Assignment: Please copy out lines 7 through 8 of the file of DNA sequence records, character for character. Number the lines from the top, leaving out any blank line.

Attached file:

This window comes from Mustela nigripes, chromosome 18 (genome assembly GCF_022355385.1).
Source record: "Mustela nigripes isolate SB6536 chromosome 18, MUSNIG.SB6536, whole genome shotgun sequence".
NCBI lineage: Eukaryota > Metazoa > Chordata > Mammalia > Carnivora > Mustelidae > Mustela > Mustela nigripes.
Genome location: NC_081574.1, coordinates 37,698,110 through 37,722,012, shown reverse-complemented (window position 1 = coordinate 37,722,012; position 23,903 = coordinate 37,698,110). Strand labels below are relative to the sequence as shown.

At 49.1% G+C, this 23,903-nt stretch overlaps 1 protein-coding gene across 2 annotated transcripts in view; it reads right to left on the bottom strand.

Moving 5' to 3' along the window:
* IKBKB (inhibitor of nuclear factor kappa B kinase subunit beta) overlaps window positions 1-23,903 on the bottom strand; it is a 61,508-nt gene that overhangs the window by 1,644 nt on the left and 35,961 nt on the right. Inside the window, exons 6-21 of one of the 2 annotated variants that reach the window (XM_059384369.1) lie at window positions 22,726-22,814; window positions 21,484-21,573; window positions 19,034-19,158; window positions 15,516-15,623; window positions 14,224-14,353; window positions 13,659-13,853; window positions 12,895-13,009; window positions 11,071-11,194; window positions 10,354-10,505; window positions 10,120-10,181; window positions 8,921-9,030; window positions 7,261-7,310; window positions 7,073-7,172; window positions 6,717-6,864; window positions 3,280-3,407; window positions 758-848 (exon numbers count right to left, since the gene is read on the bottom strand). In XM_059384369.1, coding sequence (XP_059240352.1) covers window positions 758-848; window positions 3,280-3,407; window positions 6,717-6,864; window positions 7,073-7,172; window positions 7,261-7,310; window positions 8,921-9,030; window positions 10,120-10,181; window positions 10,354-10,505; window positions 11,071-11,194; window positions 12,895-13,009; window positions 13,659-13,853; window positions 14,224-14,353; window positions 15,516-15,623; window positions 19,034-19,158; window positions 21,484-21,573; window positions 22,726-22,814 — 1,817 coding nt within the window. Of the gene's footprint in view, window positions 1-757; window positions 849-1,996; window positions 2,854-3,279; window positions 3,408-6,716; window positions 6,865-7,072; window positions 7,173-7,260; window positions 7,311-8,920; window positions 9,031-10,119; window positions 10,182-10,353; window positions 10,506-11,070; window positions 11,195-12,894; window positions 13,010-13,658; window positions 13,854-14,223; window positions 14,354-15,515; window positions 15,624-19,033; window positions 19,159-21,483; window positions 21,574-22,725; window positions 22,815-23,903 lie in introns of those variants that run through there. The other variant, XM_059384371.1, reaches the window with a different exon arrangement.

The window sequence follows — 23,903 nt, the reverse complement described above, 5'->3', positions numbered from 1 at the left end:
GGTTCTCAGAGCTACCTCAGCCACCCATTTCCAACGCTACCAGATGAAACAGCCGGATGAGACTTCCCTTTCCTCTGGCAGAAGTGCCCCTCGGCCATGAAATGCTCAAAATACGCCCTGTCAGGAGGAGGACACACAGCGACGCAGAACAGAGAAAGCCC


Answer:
* IKBKB (inhibitor of nuclear factor kappa B kinase subunit beta) overlaps window positions 1-23,903 on the bottom strand; it is a 61,508-nt gene that overhangs the window by 1,644 nt on the left and 35,961 nt on the right. Inside the window, exons 6-21 of one of the 2 annotated variants that reach the window (XM_059384369.1) lie at window positions 22,726-22,814; window positions 21,484-21,573; window positions 19,034-19,158; window positions 15,516-15,623; window positions 14,224-14,353; window positions 13,659-13,853; window positions 12,895-13,009; window positions 11,071-11,194; window positions 10,354-10,505; window positions 10,120-10,181; window positions 8,921-9,030; window positions 7,261-7,310; window positions 7,073-7,172; window positions 6,717-6,864; window positions 3,280-3,407; window positions 758-848 (exon numbers count right to left, since the gene is read on the bottom strand). In XM_059384369.1, coding sequence (XP_059240352.1) covers window positions 758-848; window positions 3,280-3,407; window positions 6,717-6,864; window positions 7,073-7,172; window positions 7,261-7,310; window positions 8,921-9,030; window positions 10,120-10,181; window positions 10,354-10,505; window positions 11,071-11,194; window positions 12,895-13,009; window positions 13,659-13,853; window positions 14,224-14,353; window positions 15,516-15,623; window positions 19,034-19,158; window positions 21,484-21,573; window positions 22,726-22,814 — 1,817 coding nt within the window. Of the gene's footprint in view, window positions 1-757; window positions 849-1,996; window positions 2,854-3,279; window positions 3,408-6,716; window positions 6,865-7,072; window positions 7,173-7,260; window positions 7,311-8,920; window positions 9,031-10,119; window positions 10,182-10,353; window positions 10,506-11,070; window positions 11,195-12,894; window positions 13,010-13,658; window positions 13,854-14,223; window positions 14,354-15,515; window positions 15,624-19,033; window positions 19,159-21,483; window positions 21,574-22,725; window positions 22,815-23,903 lie in introns of those variants that run through there. The other variant, XM_059384371.1, reaches the window with a different exon arrangement.

The window sequence follows — 23,903 nt, the reverse complement described above, 5'->3', positions numbered from 1 at the left end: